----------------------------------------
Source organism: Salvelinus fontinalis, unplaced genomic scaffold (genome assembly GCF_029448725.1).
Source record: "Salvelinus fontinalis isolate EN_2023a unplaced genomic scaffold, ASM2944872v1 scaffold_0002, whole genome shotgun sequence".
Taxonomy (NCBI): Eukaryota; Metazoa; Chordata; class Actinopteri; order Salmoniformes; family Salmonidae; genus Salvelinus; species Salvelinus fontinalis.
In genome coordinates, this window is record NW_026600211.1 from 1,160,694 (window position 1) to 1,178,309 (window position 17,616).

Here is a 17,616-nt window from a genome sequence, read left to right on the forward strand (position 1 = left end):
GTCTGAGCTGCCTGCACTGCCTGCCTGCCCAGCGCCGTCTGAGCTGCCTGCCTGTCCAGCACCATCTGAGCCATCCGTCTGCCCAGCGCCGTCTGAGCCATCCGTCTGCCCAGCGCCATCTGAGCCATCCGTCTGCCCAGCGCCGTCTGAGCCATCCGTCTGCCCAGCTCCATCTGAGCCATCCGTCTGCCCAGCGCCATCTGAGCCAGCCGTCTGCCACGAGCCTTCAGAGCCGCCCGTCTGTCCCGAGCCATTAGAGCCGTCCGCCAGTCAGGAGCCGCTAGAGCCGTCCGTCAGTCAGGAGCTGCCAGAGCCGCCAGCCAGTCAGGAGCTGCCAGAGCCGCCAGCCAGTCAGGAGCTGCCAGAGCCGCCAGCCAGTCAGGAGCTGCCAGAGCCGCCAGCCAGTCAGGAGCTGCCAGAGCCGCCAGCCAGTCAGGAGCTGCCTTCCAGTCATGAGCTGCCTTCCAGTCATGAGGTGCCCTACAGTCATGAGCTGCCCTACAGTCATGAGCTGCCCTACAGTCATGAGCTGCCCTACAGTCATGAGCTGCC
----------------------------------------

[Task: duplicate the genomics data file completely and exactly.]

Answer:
Source organism: Salvelinus fontinalis, unplaced genomic scaffold (genome assembly GCF_029448725.1).
Source record: "Salvelinus fontinalis isolate EN_2023a unplaced genomic scaffold, ASM2944872v1 scaffold_0002, whole genome shotgun sequence".
Taxonomy (NCBI): Eukaryota; Metazoa; Chordata; class Actinopteri; order Salmoniformes; family Salmonidae; genus Salvelinus; species Salvelinus fontinalis.
In genome coordinates, this window is record NW_026600211.1 from 1,160,694 (window position 1) to 1,178,309 (window position 17,616).

Here is a 17,616-nt window from a genome sequence, read left to right on the forward strand (position 1 = left end):
GTCTGAGCTGCCTGCACTGCCTGCCTGCCCAGCGCCGTCTGAGCTGCCTGCCTGTCCAGCACCATCTGAGCCATCCGTCTGCCCAGCGCCGTCTGAGCCATCCGTCTGCCCAGCGCCATCTGAGCCATCCGTCTGCCCAGCGCCGTCTGAGCCATCCGTCTGCCCAGCTCCATCTGAGCCATCCGTCTGCCCAGCGCCATCTGAGCCAGCCGTCTGCCACGAGCCTTCAGAGCCGCCCGTCTGTCCCGAGCCATTAGAGCCGTCCGCCAGTCAGGAGCCGCTAGAGCCGTCCGTCAGTCAGGAGCTGCCAGAGCCGCCAGCCAGTCAGGAGCTGCCAGAGCCGCCAGCCAGTCAGGAGCTGCCAGAGCCGCCAGCCAGTCAGGAGCTGCCAGAGCCGCCAGCCAGTCAGGAGCTGCCAGAGCCGCCAGCCAGTCAGGAGCTGCCTTCCAGTCATGAGCTGCCTTCCAGTCATGAGGTGCCCTACAGTCATGAGCTGCCCTACAGTCATGAGCTGCCCTACAGTCATGAGCTGCCCTACAGTCATGAGCTGCC